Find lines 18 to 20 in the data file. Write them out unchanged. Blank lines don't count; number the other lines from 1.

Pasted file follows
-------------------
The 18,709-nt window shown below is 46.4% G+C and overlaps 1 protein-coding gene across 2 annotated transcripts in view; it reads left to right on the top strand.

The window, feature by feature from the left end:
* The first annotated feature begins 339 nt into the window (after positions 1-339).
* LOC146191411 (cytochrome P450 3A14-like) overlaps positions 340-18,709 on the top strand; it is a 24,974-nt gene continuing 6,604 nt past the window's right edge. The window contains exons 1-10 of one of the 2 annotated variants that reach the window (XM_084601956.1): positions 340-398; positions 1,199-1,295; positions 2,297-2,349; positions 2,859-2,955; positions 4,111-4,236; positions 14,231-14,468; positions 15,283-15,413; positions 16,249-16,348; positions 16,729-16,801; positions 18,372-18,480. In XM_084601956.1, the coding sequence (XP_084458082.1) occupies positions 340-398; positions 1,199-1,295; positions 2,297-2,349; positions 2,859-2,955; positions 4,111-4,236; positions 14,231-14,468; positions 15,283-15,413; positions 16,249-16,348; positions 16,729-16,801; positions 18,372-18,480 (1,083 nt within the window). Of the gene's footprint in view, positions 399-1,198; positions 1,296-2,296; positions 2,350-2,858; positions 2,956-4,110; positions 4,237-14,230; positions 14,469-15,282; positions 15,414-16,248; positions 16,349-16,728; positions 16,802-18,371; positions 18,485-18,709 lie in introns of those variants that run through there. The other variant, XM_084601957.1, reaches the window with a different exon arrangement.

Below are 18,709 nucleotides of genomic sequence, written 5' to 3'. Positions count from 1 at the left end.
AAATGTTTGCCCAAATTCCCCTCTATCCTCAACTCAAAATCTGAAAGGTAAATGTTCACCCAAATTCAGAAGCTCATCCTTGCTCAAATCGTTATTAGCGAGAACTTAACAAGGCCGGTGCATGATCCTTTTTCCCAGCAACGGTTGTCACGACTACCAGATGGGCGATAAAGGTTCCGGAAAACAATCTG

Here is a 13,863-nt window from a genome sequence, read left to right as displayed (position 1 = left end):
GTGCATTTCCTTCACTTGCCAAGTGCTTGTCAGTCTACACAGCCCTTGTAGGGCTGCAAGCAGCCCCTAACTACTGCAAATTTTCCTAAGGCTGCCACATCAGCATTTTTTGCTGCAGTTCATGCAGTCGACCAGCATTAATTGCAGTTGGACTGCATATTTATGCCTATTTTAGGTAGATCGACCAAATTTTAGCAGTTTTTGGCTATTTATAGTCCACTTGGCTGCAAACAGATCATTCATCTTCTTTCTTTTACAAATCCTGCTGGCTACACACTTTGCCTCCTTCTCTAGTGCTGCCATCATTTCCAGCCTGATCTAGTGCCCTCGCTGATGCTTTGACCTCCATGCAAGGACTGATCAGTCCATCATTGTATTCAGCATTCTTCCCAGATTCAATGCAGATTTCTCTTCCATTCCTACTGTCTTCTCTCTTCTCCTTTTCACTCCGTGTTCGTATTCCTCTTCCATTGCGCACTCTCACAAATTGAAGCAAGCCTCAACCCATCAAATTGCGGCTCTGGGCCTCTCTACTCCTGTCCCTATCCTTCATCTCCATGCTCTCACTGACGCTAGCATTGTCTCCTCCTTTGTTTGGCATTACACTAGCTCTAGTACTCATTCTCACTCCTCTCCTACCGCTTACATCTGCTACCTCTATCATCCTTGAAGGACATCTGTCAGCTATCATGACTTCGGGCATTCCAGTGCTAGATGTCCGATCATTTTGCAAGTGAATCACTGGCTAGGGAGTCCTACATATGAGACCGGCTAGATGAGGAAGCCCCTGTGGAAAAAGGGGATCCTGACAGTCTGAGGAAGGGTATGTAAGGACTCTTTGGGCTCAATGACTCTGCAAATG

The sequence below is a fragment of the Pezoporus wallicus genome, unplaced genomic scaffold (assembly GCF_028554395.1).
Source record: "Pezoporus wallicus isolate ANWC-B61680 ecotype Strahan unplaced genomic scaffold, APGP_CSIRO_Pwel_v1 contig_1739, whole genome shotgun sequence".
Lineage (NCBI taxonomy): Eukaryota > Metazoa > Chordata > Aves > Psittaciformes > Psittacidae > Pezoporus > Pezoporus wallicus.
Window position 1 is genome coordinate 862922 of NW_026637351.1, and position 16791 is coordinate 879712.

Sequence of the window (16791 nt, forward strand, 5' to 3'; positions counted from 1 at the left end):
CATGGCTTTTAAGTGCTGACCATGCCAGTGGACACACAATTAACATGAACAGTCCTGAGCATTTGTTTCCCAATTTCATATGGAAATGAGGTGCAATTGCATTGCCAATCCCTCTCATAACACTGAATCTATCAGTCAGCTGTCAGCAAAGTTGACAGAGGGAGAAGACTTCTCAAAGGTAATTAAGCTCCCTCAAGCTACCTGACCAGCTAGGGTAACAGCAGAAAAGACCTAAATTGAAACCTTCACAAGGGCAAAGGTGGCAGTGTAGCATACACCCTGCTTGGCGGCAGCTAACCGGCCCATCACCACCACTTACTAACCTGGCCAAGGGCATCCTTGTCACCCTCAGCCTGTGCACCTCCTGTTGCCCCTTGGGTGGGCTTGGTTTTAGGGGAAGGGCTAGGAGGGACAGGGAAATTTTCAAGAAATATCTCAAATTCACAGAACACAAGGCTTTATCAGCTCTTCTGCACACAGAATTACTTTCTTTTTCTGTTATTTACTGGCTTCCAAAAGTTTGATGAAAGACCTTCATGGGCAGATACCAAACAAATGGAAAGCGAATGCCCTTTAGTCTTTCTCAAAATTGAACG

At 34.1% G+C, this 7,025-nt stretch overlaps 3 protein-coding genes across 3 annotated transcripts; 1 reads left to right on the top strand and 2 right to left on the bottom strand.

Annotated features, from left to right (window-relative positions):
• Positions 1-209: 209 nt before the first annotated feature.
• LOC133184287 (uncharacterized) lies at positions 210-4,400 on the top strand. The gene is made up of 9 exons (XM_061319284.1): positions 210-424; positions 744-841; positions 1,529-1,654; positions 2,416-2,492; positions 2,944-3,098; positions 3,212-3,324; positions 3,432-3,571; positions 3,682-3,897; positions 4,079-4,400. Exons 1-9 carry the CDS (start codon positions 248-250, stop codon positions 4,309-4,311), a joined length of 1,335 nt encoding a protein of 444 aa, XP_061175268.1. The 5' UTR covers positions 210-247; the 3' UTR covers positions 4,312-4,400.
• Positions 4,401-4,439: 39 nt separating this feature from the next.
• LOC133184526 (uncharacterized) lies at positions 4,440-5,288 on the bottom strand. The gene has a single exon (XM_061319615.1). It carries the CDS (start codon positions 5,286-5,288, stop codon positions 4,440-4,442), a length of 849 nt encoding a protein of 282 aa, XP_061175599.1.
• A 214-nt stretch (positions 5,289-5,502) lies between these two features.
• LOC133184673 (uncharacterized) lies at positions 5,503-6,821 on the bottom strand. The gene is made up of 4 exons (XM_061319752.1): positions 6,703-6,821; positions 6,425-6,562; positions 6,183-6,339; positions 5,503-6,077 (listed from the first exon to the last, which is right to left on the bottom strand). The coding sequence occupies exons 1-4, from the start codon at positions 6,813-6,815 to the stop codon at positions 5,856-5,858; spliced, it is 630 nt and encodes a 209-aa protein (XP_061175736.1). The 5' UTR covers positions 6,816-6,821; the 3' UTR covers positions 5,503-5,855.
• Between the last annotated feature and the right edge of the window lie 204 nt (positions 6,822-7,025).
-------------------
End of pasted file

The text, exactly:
• LOC133184287 (uncharacterized) lies at positions 210-4,400 on the top strand. The gene is made up of 9 exons (XM_061319284.1): positions 210-424; positions 744-841; positions 1,529-1,654; positions 2,416-2,492; positions 2,944-3,098; positions 3,212-3,324; positions 3,432-3,571; positions 3,682-3,897; positions 4,079-4,400. Exons 1-9 carry the CDS (start codon positions 248-250, stop codon positions 4,309-4,311), a joined length of 1,335 nt encoding a protein of 444 aa, XP_061175268.1. The 5' UTR covers positions 210-247; the 3' UTR covers positions 4,312-4,400.
• Positions 4,401-4,439: 39 nt separating this feature from the next.
• LOC133184526 (uncharacterized) lies at positions 4,440-5,288 on the bottom strand. The gene has a single exon (XM_061319615.1). It carries the CDS (start codon positions 5,286-5,288, stop codon positions 4,440-4,442), a length of 849 nt encoding a protein of 282 aa, XP_061175599.1.